The aforementioned GDPR regulations go into effect on May 25th, in 5 days from this post. Because of the headaches and intense amount of website work this is causing me, I do not have time to write a review this week – you can thank the EU. A quick summary of the sources of my current migraine:
- The GDPR requires separate opt-in consent for EACH COOKIE set on a site. My ad-network, because it’s a mish-mash of third-party ad networks, plants something like 23 cookies. That technically means I’m supposed to present 23 unchecked boxes to acquire consent.
- The GDPR applies to any visit from an EU resident. But, because I cannot guarantee that an EU resident isn’t visiting my site via a VPN that obscures his or her location, I cannot assume that EU IP addresses are the only ones that need to be handled under the law.
- The GDPR stipulates that I cannot block access to my content on the basis of not giving consent to tracking. That means I have to allow non-consenting EU residents (or anyone, really, see point above) to effectively steal (or, really, to access my site without me getting paid) my content, since I get paid via an ad network that requires the use of tracking cookies. (Hint: All of them do.)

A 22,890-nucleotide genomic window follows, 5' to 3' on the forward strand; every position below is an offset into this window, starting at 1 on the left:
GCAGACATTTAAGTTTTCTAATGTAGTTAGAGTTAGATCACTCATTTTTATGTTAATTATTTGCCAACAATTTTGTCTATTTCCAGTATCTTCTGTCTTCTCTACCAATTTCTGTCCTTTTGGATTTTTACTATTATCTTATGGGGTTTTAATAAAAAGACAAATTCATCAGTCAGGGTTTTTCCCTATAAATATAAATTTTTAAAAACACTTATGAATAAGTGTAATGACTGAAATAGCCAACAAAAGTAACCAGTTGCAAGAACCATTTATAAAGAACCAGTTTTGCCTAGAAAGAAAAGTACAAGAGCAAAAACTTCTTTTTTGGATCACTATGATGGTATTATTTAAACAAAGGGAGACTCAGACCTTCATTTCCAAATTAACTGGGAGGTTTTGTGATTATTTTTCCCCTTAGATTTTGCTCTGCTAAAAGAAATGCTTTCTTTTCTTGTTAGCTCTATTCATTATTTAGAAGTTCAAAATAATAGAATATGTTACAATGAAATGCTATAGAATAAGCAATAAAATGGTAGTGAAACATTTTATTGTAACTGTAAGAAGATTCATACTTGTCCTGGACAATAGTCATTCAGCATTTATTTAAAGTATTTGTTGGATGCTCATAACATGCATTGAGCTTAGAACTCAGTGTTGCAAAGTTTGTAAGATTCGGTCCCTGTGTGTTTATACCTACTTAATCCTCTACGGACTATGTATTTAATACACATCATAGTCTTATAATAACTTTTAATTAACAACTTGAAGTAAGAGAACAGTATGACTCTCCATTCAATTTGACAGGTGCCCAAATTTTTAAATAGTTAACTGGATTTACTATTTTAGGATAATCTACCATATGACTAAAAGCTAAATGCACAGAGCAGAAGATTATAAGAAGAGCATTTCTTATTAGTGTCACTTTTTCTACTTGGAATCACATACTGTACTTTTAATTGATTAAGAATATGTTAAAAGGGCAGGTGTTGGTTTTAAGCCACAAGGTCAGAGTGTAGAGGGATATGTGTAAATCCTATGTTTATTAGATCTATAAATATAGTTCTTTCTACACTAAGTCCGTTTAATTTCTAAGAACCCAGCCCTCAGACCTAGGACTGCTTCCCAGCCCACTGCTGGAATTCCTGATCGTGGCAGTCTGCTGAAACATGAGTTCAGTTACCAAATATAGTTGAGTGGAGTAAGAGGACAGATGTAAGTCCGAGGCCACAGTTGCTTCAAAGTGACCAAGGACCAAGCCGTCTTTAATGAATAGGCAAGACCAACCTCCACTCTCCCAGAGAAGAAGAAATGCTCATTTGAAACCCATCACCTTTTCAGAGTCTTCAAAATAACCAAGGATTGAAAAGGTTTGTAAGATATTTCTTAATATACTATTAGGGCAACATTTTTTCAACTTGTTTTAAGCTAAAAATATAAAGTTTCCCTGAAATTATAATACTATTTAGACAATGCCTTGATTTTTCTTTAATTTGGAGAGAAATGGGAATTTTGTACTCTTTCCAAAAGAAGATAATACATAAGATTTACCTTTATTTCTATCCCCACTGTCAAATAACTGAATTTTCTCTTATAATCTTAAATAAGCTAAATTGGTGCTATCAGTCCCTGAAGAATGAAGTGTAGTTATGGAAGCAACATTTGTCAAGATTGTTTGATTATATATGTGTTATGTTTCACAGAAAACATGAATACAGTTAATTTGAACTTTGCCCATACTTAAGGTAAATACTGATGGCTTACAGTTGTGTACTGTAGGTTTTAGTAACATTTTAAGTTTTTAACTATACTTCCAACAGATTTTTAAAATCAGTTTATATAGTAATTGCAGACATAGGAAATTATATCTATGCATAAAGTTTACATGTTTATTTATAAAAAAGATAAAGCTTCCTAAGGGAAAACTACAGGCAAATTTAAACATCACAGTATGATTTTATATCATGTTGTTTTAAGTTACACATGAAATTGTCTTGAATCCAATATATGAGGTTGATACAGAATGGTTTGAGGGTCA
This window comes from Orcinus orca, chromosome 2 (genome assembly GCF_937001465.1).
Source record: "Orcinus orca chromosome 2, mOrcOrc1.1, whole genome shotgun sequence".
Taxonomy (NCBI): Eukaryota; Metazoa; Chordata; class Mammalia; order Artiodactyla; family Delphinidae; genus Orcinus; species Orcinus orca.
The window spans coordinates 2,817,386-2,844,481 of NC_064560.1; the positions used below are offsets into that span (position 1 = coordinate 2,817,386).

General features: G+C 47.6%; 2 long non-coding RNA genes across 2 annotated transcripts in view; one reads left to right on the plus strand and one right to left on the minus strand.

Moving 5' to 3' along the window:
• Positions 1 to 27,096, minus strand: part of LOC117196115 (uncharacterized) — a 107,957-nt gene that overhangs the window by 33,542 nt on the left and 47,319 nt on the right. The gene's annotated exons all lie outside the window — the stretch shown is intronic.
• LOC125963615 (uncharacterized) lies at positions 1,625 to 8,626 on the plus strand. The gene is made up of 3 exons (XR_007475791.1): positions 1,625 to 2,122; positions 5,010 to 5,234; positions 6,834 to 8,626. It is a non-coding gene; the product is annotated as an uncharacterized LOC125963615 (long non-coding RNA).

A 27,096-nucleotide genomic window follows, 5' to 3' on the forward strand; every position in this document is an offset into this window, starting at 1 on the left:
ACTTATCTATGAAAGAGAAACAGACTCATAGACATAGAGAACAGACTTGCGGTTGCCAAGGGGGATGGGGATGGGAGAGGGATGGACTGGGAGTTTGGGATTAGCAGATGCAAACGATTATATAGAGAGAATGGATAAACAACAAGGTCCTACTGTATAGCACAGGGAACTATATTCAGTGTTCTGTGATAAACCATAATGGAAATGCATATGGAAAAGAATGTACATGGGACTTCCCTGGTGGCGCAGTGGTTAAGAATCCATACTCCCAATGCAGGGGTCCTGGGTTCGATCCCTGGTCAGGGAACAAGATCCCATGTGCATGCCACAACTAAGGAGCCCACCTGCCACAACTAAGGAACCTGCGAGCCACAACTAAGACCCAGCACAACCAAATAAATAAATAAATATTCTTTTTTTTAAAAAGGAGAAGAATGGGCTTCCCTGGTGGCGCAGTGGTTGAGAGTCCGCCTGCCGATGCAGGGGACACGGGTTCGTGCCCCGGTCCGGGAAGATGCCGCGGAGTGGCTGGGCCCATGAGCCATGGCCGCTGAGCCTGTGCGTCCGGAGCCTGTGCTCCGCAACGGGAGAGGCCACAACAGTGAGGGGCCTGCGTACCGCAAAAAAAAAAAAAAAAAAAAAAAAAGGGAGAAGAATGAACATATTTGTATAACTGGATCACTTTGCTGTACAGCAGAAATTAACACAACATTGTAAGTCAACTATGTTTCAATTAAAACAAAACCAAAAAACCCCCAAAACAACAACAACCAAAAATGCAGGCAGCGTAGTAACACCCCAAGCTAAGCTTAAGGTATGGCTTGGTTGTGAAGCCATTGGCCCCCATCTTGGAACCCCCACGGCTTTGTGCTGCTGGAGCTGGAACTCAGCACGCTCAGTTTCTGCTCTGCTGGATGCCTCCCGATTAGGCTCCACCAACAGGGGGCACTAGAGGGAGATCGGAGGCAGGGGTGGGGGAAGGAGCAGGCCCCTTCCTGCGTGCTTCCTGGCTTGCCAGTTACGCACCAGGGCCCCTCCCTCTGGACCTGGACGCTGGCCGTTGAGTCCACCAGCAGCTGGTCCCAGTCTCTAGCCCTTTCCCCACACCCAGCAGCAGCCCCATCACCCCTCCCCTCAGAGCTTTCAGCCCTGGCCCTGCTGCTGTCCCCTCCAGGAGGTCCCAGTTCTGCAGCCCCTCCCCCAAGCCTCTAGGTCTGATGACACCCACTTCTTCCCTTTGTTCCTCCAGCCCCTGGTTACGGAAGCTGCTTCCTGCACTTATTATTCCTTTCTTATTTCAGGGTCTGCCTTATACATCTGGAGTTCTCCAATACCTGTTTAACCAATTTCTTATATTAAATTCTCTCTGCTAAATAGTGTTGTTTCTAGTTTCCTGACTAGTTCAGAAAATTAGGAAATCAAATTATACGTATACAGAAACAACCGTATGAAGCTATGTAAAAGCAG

- Technically, I’m supposed to STORE personal data (which I wasn’t doing before) in order to be able to PROVE under an audit that I properly acquired and stored a visitor’s consent to be tracked. I actually have to do MORE personal data tracking to adhere to the new law.
- If I were to get hacked (I’m not Google, I can’t afford the kind of industrial Internet security it would take to 100% guarantee this won’t happen), I could be liable for fines.
- If I miss something and end up getting reported to the appropriate EU authority, and the US (where I live) decides to honor the EU request to enforce the fine under international law, I could be fined up to 2 million Euros. I don’t have 2 million Euros.